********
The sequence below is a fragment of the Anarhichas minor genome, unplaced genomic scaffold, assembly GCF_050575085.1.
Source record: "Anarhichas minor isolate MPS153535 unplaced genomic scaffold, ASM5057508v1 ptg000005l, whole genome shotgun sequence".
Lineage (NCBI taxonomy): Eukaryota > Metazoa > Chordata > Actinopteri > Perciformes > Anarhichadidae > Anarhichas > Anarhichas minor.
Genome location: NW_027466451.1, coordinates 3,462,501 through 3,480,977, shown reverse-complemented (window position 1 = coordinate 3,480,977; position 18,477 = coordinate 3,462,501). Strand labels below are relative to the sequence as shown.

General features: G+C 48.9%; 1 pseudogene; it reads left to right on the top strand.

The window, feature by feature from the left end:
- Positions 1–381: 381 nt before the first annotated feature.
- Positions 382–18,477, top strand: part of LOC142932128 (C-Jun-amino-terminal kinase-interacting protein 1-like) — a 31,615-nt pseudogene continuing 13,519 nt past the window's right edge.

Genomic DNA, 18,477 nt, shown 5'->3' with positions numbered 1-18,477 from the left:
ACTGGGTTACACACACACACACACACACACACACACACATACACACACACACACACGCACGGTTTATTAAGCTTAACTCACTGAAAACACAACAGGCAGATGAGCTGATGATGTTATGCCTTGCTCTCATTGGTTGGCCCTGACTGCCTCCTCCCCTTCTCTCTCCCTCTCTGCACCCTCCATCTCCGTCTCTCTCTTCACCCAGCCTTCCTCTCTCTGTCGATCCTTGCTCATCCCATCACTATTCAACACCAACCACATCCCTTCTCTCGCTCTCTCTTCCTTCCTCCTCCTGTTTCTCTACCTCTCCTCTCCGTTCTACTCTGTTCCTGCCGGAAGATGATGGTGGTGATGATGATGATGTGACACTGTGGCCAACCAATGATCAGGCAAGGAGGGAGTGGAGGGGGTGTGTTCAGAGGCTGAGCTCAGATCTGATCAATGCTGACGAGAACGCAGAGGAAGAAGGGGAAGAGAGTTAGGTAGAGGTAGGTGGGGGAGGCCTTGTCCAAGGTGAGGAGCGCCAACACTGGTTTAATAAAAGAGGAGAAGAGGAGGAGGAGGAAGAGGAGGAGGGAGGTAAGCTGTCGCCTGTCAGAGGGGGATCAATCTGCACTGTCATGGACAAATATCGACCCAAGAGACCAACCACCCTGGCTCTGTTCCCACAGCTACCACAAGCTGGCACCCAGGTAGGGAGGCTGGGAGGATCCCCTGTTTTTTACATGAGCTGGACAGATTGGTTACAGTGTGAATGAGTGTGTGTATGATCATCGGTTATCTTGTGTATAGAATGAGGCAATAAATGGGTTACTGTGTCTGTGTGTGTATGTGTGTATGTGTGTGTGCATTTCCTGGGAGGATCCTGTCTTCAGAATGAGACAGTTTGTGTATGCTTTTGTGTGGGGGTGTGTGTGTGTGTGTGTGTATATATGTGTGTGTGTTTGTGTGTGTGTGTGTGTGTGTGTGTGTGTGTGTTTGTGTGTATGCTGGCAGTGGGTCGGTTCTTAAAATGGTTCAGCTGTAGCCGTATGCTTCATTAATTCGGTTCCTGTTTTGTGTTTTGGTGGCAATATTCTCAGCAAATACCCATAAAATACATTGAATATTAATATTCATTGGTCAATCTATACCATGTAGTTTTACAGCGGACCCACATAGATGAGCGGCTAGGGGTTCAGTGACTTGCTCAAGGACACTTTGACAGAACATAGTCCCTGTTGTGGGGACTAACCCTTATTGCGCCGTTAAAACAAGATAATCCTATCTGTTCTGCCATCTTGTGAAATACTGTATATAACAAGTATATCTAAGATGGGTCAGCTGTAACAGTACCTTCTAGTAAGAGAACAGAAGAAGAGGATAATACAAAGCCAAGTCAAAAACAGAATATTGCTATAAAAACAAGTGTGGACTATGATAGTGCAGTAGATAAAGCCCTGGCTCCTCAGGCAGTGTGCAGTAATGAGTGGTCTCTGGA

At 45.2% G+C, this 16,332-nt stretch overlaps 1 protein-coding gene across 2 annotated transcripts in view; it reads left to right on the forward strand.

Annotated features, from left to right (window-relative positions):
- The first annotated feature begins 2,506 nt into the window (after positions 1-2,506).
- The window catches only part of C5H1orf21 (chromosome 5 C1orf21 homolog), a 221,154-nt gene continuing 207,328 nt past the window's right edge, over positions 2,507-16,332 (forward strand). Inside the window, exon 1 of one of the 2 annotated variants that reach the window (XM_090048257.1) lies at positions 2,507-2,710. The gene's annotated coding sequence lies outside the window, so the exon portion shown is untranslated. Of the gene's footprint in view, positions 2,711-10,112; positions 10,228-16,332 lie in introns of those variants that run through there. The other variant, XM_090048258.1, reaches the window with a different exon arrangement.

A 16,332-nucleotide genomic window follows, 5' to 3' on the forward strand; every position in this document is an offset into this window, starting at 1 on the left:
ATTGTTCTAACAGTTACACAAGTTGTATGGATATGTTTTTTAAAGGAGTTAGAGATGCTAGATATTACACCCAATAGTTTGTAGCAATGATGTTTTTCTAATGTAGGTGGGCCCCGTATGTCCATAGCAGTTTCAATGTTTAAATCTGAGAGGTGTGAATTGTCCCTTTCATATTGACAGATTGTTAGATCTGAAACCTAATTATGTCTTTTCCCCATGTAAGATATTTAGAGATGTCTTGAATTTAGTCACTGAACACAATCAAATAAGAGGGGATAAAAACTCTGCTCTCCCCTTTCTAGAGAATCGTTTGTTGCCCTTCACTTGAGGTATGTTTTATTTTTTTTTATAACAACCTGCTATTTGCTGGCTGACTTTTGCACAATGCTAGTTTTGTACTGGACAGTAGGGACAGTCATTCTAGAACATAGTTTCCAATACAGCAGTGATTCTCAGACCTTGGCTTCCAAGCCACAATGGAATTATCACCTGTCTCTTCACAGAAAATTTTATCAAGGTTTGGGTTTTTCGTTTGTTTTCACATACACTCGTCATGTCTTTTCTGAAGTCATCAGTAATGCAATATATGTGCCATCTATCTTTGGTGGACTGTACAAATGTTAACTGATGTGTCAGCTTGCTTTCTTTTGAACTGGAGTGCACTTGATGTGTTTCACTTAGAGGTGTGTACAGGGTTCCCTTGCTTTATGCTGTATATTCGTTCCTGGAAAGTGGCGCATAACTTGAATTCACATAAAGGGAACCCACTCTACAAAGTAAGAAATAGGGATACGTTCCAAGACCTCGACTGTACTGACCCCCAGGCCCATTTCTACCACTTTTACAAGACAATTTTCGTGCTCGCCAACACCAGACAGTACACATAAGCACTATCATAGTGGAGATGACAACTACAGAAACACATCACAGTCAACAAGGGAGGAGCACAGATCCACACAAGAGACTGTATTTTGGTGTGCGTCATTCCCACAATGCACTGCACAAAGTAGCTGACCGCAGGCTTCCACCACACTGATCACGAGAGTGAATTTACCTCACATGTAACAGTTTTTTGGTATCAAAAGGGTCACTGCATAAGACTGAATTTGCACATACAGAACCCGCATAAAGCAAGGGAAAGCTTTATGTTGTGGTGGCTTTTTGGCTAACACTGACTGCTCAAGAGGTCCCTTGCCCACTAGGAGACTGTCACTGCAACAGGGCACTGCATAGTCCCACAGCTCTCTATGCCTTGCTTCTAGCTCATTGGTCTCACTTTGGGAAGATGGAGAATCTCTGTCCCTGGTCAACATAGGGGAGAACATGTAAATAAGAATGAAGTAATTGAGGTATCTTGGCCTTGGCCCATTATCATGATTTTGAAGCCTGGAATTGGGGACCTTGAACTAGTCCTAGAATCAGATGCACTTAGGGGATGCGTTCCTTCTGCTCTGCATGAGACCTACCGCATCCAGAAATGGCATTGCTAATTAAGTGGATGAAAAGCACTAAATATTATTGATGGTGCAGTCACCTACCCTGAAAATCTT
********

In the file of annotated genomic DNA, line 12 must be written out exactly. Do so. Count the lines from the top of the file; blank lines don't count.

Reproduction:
Annotated features, from left to right (window-relative positions):